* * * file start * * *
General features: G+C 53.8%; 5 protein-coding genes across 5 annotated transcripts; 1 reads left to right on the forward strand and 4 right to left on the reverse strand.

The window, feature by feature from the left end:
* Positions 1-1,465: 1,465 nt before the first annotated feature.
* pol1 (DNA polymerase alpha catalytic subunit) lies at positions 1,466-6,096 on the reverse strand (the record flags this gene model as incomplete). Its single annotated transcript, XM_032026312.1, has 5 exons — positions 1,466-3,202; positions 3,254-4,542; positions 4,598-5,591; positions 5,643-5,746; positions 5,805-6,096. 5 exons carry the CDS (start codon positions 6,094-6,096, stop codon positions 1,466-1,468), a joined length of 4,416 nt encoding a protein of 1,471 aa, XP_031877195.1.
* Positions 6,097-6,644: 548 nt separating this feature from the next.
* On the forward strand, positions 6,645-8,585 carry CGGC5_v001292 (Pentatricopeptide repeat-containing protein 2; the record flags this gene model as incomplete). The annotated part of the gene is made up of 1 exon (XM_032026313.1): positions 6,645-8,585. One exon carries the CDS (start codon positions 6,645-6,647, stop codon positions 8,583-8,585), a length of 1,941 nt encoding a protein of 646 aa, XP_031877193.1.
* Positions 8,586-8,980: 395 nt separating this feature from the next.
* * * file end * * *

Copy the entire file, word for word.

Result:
General features: G+C 53.8%; 5 protein-coding genes across 5 annotated transcripts; 1 reads left to right on the forward strand and 4 right to left on the reverse strand.

The window, feature by feature from the left end:
* Positions 1-1,465: 1,465 nt before the first annotated feature.
* pol1 (DNA polymerase alpha catalytic subunit) lies at positions 1,466-6,096 on the reverse strand (the record flags this gene model as incomplete). Its single annotated transcript, XM_032026312.1, has 5 exons — positions 1,466-3,202; positions 3,254-4,542; positions 4,598-5,591; positions 5,643-5,746; positions 5,805-6,096. 5 exons carry the CDS (start codon positions 6,094-6,096, stop codon positions 1,466-1,468), a joined length of 4,416 nt encoding a protein of 1,471 aa, XP_031877195.1.
* Positions 6,097-6,644: 548 nt separating this feature from the next.
* On the forward strand, positions 6,645-8,585 carry CGGC5_v001292 (Pentatricopeptide repeat-containing protein 2; the record flags this gene model as incomplete). The annotated part of the gene is made up of 1 exon (XM_032026313.1): positions 6,645-8,585. One exon carries the CDS (start codon positions 6,645-6,647, stop codon positions 8,583-8,585), a length of 1,941 nt encoding a protein of 646 aa, XP_031877193.1.
* Positions 8,586-8,980: 395 nt separating this feature from the next.